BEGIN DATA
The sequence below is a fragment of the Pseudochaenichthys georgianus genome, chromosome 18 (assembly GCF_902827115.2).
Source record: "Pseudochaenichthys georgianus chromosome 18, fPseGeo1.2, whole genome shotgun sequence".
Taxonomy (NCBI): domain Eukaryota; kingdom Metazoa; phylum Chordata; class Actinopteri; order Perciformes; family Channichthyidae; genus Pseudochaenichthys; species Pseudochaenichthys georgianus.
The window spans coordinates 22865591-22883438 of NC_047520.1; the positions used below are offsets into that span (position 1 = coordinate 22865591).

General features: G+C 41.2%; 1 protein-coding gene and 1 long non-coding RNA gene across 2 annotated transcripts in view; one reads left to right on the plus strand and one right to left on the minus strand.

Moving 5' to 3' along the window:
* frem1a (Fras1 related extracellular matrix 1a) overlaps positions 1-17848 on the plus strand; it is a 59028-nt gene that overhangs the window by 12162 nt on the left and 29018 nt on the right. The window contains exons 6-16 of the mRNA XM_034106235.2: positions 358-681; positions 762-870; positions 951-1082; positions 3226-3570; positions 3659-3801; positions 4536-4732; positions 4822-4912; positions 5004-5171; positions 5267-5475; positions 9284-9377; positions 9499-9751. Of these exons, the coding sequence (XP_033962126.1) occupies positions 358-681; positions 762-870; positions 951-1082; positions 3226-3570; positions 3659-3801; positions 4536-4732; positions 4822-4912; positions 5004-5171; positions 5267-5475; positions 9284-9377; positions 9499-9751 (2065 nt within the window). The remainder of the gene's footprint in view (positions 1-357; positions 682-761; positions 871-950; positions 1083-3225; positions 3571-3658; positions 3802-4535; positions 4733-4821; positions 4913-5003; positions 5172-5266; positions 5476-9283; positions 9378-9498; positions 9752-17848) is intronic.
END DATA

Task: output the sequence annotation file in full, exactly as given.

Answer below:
The sequence below is a fragment of the Pseudochaenichthys georgianus genome, chromosome 18 (assembly GCF_902827115.2).
Source record: "Pseudochaenichthys georgianus chromosome 18, fPseGeo1.2, whole genome shotgun sequence".
Taxonomy (NCBI): domain Eukaryota; kingdom Metazoa; phylum Chordata; class Actinopteri; order Perciformes; family Channichthyidae; genus Pseudochaenichthys; species Pseudochaenichthys georgianus.
The window spans coordinates 22865591-22883438 of NC_047520.1; the positions used below are offsets into that span (position 1 = coordinate 22865591).

General features: G+C 41.2%; 1 protein-coding gene and 1 long non-coding RNA gene across 2 annotated transcripts in view; one reads left to right on the plus strand and one right to left on the minus strand.

Moving 5' to 3' along the window:
* frem1a (Fras1 related extracellular matrix 1a) overlaps positions 1-17848 on the plus strand; it is a 59028-nt gene that overhangs the window by 12162 nt on the left and 29018 nt on the right. The window contains exons 6-16 of the mRNA XM_034106235.2: positions 358-681; positions 762-870; positions 951-1082; positions 3226-3570; positions 3659-3801; positions 4536-4732; positions 4822-4912; positions 5004-5171; positions 5267-5475; positions 9284-9377; positions 9499-9751. Of these exons, the coding sequence (XP_033962126.1) occupies positions 358-681; positions 762-870; positions 951-1082; positions 3226-3570; positions 3659-3801; positions 4536-4732; positions 4822-4912; positions 5004-5171; positions 5267-5475; positions 9284-9377; positions 9499-9751 (2065 nt within the window). The remainder of the gene's footprint in view (positions 1-357; positions 682-761; positions 871-950; positions 1083-3225; positions 3571-3658; positions 3802-4535; positions 4733-4821; positions 4913-5003; positions 5172-5266; positions 5476-9283; positions 9378-9498; positions 9752-17848) is intronic.